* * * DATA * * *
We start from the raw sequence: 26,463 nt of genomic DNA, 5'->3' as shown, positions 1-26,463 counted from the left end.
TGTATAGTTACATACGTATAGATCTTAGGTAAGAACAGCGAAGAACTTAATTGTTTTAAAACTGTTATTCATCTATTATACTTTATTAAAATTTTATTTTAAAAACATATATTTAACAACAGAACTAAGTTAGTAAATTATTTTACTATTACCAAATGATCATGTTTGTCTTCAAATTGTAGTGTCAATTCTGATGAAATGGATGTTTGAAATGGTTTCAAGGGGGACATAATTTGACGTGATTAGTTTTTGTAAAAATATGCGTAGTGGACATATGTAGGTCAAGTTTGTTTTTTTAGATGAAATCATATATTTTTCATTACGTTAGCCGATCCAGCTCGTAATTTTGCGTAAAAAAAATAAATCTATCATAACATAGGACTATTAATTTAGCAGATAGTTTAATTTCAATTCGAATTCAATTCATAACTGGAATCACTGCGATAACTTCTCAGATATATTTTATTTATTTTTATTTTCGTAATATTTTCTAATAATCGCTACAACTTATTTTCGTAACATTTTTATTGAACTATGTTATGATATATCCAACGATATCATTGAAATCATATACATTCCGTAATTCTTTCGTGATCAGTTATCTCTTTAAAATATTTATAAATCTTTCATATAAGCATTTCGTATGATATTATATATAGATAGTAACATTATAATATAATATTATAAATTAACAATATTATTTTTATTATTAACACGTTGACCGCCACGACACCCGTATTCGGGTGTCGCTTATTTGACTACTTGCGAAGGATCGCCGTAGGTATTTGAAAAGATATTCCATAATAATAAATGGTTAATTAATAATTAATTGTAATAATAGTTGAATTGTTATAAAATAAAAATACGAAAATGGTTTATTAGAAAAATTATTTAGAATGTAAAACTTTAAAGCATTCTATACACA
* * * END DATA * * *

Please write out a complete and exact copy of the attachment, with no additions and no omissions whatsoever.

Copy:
We start from the raw sequence: 26,463 nt of genomic DNA, 5'->3' as shown, positions 1-26,463 counted from the left end.
TGTATAGTTACATACGTATAGATCTTAGGTAAGAACAGCGAAGAACTTAATTGTTTTAAAACTGTTATTCATCTATTATACTTTATTAAAATTTTATTTTAAAAACATATATTTAACAACAGAACTAAGTTAGTAAATTATTTTACTATTACCAAATGATCATGTTTGTCTTCAAATTGTAGTGTCAATTCTGATGAAATGGATGTTTGAAATGGTTTCAAGGGGGACATAATTTGACGTGATTAGTTTTTGTAAAAATATGCGTAGTGGACATATGTAGGTCAAGTTTGTTTTTTTAGATGAAATCATATATTTTTCATTACGTTAGCCGATCCAGCTCGTAATTTTGCGTAAAAAAAATAAATCTATCATAACATAGGACTATTAATTTAGCAGATAGTTTAATTTCAATTCGAATTCAATTCATAACTGGAATCACTGCGATAACTTCTCAGATATATTTTATTTATTTTTATTTTCGTAATATTTTCTAATAATCGCTACAACTTATTTTCGTAACATTTTTATTGAACTATGTTATGATATATCCAACGATATCATTGAAATCATATACATTCCGTAATTCTTTCGTGATCAGTTATCTCTTTAAAATATTTATAAATCTTTCATATAAGCATTTCGTATGATATTATATATAGATAGTAACATTATAATATAATATTATAAATTAACAATATTATTTTTATTATTAACACGTTGACCGCCACGACACCCGTATTCGGGTGTCGCTTATTTGACTACTTGCGAAGGATCGCCGTAGGTATTTGAAAAGATATTCCATAATAATAAATGGTTAATTAATAATTAATTGTAATAATAGTTGAATTGTTATAAAATAAAAATACGAAAATGGTTTATTAGAAAAATTATTTAGAATGTAAAACTTTAAAGCATTCTATACACA